One of two methanol plants proposed for the Northwest would be built at Port Westward near Clatskanie.

One of two methanol plants proposed for the Northwest would be built at Port Westward near Clatskanie.

Sam Beebe Ecotrust/Flickr

Columbia County’s plan to turn 837 acres of Oregon farmland into an industrial site along the Columbia River is headed back to the county for revisions — again.

The Port of Columbia County has been seeking to rezone land at its Port Westward site near Clatskanie since 2013, with potential uses including a gas-to-methanol plant or a refinery for diesel made from palm and vegetable oils.

Columbia Riverkeeper has been fighting it at every step, appealing the decision first to the state Land Use Board of Appeals, declaring that a victory and nonetheless appealing yet again to the Oregon Court of Appeals seeking further rebuke of the county’s efforts.

The county, in turn, argued it had addressed all questions necessary to rezoning the land.

Neither side won on appeal. Instead, both now proceed knowing there is just one question left to address: Whether the port’s new industrial tenants would be compatible with nearby uses, which include a 450-acre mint farm.

The court of appeals decided this week the county had satisfied all criteria but this one, upholding the previous decision of Oregon’s Land Use Board of Appeals.

“We’re hopeful that the court decision provides the county and the port a new opportunity to set a high bar for protecting high-value farmland and for protecting strong salmon runs,” said Dan Serres, conservation director for Columbia Riverkeeper.

Port of Columbia County Executive Director Doug Hayes said he expected the county to have its latest proposal back in front of state officials in the next two months, depending on whether they would be revising their old application or starting the process over.

“I’m excited that we’re down to one final question remaining,” Hayes said. “Since 2013, there have been several questions we needed to answer and so to get it down to one is significant progress.”

Currently, at least two proposed projects could hinge on that farmland becoming available.

This week, port commissioners cancelled a lease with Northwest Innovation Works, a Chinese-backed group looking to build a gas-to-methanol plant on 82 acres of existing industrial land at the port. Instead, the port has now offered Northwest Innovation Works the chance to use a patch of that farmland.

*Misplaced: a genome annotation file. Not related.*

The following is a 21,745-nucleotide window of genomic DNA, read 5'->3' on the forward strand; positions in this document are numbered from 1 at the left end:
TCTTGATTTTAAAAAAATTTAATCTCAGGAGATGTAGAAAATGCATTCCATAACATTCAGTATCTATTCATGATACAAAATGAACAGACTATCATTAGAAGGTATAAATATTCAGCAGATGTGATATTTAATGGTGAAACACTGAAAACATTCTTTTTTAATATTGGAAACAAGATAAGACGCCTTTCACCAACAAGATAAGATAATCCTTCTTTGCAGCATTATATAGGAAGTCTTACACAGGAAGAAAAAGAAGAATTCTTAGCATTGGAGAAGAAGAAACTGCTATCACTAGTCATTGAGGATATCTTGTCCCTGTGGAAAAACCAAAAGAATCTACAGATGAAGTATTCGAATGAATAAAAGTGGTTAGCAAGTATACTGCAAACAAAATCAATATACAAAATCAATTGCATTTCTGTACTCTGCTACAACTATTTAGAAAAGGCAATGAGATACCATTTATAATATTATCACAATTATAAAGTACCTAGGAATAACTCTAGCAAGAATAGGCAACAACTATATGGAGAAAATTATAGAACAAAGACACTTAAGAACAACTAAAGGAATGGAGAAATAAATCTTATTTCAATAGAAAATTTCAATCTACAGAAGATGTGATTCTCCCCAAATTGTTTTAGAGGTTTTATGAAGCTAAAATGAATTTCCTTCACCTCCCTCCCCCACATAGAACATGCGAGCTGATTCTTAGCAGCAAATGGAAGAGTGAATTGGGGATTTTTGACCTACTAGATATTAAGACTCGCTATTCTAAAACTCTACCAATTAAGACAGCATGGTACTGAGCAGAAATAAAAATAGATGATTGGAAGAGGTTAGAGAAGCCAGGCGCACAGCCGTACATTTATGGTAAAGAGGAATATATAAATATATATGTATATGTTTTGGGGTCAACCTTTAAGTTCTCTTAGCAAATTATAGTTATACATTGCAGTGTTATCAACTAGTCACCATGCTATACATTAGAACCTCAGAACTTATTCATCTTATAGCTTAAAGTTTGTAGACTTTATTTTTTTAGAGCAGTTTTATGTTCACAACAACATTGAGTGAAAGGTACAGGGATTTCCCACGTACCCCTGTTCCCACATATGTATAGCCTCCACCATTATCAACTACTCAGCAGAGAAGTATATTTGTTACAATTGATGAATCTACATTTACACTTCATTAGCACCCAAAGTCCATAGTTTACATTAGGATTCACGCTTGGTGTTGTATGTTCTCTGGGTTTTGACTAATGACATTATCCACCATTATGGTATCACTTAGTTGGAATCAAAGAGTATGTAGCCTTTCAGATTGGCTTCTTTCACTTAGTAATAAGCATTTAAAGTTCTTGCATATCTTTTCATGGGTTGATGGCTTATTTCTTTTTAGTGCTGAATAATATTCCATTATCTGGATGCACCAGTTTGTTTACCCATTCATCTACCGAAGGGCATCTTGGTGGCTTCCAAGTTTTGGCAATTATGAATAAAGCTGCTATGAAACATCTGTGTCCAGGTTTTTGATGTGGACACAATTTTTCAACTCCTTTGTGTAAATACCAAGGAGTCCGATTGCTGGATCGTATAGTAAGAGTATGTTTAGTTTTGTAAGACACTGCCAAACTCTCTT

Hayes said Northwest Innovation Works agreed to move to the farmland, pending the rezone. That would allow the port to try and bring in another company that would be ready to provide jobs sooner.

“They recognize the need for jobs,” he said. “And right now that 82 acres is the only piece of property that is properly zoned that does not have an existing tenant ready to go.”

A spokeswoman for Northwest Innovation Works told the Capital Press the company was in the early stages of planning at Port Westward. The company has promised hundreds of local jobs and billions of dollars in investment in Northwest communities.

Northwest Innovation Works previously had plans for a site in Tacoma, and recently Washington Gov. Jay Inslee voiced his opposition to the company’s proposal for another methanol plant in Kalama.

Another project, known as NEXT Renewable Fuels, has also eyed that 837 acres of farmland. NEXT would make renewable diesel, which is a replacement for traditional diesel the company plans to market to West Coast buyers as a way to lower greenhouse gas emissions.

Hayes said NEXT is further along than any other project the port has considered, and could be a candidate for moving into the existing 82-acre port site vacated by Northwest Innovation Works.

“We are following land developments at Port Westward closely, and thoughtfully considering our requirements and options. We have no further comments at this time and will make an announcement at the appropriate time in the future,” said Lou Soumas, one of the project backers.

Like Northwest Innovation Works, the Port Westward site is not Soumas’s first attempt at a Northwest energy project. He and others previously were involved in an attempt to site an oil refinery in Longview, Washington, as well as a biofuels plant in Odessa, Washington, which was later the subject of a $400,000 federal environmental cleanup and allegations of more than $1.6 million in unpaid debt.